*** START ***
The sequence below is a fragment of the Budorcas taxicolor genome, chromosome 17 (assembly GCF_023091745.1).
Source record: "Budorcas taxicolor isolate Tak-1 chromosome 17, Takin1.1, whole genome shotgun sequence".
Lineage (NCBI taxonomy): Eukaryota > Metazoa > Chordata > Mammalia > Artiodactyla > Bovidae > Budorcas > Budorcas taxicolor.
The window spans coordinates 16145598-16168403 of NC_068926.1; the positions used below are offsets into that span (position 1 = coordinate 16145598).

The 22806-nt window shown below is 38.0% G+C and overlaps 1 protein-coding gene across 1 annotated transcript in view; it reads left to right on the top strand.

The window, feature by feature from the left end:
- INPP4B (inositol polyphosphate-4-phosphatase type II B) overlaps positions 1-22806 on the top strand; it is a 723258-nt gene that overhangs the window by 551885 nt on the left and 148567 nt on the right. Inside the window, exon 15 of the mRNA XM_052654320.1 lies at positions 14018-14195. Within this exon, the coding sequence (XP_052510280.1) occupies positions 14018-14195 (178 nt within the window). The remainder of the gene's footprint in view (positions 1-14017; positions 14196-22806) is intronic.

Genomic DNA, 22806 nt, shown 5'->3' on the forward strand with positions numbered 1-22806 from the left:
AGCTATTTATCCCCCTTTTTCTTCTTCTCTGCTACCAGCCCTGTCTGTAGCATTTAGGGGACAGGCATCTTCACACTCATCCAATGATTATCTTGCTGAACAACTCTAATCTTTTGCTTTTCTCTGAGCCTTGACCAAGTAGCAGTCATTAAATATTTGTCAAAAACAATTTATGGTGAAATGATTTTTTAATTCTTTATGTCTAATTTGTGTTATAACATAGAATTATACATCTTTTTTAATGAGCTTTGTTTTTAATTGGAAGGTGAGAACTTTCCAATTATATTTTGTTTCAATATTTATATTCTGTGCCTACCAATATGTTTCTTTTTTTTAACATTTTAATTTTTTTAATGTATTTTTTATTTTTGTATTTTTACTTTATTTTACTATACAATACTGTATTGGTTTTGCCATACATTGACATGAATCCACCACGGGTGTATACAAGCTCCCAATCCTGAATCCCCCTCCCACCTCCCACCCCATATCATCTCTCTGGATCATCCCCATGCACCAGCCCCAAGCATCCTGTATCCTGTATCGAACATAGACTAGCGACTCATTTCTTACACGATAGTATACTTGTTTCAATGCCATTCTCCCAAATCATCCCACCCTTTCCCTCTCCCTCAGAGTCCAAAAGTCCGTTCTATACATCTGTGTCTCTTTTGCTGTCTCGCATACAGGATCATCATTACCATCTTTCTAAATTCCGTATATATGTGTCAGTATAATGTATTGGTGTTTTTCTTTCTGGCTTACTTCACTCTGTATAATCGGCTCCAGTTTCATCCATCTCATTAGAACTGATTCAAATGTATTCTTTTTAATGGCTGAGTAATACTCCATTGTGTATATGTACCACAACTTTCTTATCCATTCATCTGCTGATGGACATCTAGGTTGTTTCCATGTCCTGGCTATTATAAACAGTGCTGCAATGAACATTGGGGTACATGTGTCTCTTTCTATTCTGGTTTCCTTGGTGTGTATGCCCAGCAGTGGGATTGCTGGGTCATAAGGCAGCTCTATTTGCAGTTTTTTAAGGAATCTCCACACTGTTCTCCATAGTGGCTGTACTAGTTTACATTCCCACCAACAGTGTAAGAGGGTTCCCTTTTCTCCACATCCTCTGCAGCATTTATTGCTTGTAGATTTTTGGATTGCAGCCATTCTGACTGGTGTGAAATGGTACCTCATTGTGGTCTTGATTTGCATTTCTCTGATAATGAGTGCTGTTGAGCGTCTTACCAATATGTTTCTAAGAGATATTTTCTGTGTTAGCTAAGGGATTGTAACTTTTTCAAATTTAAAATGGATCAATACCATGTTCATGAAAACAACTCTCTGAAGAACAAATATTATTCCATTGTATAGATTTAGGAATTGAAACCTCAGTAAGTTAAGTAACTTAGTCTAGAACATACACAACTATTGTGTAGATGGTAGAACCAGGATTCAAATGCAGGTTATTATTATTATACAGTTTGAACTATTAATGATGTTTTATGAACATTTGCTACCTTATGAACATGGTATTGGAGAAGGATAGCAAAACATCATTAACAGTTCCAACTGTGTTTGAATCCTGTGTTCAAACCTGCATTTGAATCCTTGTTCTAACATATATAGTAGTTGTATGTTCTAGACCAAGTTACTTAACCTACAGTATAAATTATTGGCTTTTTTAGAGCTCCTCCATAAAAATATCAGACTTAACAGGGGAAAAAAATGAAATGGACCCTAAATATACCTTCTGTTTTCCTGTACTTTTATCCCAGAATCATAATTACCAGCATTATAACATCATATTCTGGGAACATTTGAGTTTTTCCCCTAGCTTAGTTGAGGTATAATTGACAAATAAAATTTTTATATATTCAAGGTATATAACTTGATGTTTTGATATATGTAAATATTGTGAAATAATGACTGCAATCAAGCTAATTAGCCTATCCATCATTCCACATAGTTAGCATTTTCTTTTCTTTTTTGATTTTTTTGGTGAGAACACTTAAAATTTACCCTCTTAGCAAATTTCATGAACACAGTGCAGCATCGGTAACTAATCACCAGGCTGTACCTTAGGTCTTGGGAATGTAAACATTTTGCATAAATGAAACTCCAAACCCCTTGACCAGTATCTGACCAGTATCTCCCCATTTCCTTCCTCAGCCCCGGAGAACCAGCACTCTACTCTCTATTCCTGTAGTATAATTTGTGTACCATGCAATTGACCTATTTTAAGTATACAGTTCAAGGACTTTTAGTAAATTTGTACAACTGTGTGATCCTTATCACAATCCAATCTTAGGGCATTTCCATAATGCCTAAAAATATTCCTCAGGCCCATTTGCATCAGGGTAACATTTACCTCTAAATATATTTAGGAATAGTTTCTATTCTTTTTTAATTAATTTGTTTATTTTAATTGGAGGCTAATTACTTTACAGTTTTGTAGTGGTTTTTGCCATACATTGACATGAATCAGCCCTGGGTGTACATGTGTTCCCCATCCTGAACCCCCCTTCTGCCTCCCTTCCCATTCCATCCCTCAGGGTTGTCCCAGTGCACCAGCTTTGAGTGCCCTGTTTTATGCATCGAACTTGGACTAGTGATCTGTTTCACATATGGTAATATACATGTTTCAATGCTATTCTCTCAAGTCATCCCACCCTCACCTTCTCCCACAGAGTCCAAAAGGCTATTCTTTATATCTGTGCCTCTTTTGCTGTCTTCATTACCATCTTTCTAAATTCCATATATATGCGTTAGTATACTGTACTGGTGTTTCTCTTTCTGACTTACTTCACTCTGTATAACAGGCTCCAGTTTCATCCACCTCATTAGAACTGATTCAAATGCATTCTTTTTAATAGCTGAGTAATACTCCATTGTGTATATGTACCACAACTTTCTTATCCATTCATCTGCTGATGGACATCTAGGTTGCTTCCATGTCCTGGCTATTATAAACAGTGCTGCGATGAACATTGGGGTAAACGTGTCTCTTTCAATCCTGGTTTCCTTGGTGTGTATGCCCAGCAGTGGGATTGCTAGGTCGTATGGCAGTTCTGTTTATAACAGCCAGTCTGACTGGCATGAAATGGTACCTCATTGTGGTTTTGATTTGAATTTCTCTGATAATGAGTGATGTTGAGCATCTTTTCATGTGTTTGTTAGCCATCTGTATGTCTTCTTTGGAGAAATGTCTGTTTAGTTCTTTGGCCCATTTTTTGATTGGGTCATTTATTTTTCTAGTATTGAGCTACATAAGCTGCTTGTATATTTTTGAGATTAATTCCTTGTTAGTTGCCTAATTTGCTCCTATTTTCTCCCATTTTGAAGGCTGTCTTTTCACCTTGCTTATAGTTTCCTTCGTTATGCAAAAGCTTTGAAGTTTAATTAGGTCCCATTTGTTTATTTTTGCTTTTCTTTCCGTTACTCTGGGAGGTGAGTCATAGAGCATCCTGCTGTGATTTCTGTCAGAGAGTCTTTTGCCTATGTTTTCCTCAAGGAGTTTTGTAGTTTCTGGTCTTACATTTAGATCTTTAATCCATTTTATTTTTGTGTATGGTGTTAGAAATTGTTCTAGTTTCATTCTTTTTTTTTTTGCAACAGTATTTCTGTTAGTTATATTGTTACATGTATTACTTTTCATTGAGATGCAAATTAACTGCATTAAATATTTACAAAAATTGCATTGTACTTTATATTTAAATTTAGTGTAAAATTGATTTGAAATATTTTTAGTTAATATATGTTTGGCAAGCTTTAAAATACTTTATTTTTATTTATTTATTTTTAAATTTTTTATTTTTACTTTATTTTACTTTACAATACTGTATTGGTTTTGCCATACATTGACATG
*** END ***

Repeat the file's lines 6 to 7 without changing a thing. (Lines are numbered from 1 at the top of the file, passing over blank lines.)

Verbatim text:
The window, feature by feature from the left end:
- INPP4B (inositol polyphosphate-4-phosphatase type II B) overlaps positions 1-22806 on the top strand; it is a 723258-nt gene that overhangs the window by 551885 nt on the left and 148567 nt on the right. Inside the window, exon 15 of the mRNA XM_052654320.1 lies at positions 14018-14195. Within this exon, the coding sequence (XP_052510280.1) occupies positions 14018-14195 (178 nt within the window). The remainder of the gene's footprint in view (positions 1-14017; positions 14196-22806) is intronic.